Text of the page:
Civica to produce lower-cost insulin
Civica Rx, a nonprofit generic drug-maker with a pharmaceutical manufacturing plant under construction in Petersburg, plans to produce three forms of insulin priced at $30 per vial beginning in early 2024, a project that dovetails with a bill in Congress that would cap consumers’ out-of-pocket insulin costs.
Civica’s 140,000-square-foot, $124.5 million Petersburg production facility will become the Utah-based manufacturer’s North American headquarters when it opens in early 2024. Built to produce medicines for the treatment of COVID-19, the plant also will include space for insulin manufacturing, company representatives said during an April tour. Civica plans to hire up to 250 people for the factory, up from its original plan to hire 186 workers.
“We’ve had a bunch of large donors who are very concerned about diabetes and the cost of insulin come to us and ask us to [manufacture] insulin,” says Civica President and CEO Martin VanTrieste. The $30 insulin vials will cost “about 90% [less] than today’s list price,” he says. “And,” he adds, “as you know, the list price is a price no one pays unless you have no insurance.”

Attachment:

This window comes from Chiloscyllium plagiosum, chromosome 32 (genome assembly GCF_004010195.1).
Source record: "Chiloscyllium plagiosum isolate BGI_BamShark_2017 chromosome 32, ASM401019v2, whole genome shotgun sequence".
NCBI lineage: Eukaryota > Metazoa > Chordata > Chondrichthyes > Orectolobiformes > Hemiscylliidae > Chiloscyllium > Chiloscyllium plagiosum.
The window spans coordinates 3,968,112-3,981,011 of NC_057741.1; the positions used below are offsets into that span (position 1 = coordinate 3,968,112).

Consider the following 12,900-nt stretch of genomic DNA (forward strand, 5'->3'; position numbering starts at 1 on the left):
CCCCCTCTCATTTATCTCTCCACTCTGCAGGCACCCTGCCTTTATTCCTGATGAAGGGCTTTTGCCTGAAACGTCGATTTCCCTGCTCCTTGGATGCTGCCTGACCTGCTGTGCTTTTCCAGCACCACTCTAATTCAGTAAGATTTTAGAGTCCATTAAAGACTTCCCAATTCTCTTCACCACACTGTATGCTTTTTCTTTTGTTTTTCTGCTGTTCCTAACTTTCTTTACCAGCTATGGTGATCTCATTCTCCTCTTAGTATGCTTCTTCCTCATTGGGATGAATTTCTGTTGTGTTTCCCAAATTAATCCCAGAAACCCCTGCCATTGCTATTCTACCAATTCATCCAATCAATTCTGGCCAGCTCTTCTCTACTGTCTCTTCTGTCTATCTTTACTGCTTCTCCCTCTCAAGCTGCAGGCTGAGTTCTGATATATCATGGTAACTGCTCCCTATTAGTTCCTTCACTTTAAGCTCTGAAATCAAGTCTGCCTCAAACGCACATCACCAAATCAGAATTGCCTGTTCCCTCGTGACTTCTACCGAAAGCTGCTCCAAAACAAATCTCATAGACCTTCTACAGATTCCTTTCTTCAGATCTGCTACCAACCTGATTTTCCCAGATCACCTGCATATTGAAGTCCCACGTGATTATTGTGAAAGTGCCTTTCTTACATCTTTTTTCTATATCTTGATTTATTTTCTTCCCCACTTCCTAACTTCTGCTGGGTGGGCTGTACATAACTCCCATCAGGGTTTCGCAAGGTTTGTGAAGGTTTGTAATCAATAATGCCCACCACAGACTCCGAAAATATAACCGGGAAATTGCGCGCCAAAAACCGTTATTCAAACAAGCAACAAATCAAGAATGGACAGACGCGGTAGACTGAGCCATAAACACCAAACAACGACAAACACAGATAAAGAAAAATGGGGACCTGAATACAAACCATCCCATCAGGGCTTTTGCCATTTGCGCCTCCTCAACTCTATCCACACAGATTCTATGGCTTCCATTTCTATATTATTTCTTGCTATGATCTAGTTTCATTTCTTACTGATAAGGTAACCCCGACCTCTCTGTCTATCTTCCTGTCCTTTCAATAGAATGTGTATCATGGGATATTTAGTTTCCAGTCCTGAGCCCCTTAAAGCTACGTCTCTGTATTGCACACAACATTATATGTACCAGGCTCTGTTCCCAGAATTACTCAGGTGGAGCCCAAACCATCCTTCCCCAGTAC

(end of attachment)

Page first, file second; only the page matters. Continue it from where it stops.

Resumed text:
In April, the U.S. House of Representatives passed a bill to cap insulin prices at $35 a month or 25% of an insurance plan’s negotiated price, whichever is lower. According to the Health Care Cost Institute, insulin prices doubled between 2012 and 2016.
In Petersburg, Civica is partnering with Richmond-based Phlow Corp. and Rancho Cordova, California-based AMPAC Fine Chemicals to produce COVID drugs as part of a federal initiative to create a domestic supply chain for critical pharmaceuticals and ingredients. U.S. Sen. Tim Kaine visited the Civica plant, which is halfway completed, in April, participating in a roundtable discussion about drug costs and workforce training initiatives at the region’s universities and colleges.
Kaine supports the $35 out-of-pocket cap on insulin costs and hopes to revive a previous bill he introduced to allow students to use Pell Grant funds to pay for short-term certificate programs in pharmaceutical manufacturing and other vocational studies.
Aside from lowering consumer costs, Kaine says, producing medications domestically will help lighten the nation’s dependence on Chinese drug manufacturers.
“I think most of us feel better about the quality when it’s made here at home,” he says. “You don’t have to assume that China’s a bad actor, [but] in the next pandemic, they are naturally going to prioritize producing pharmaceuticals for their own population.”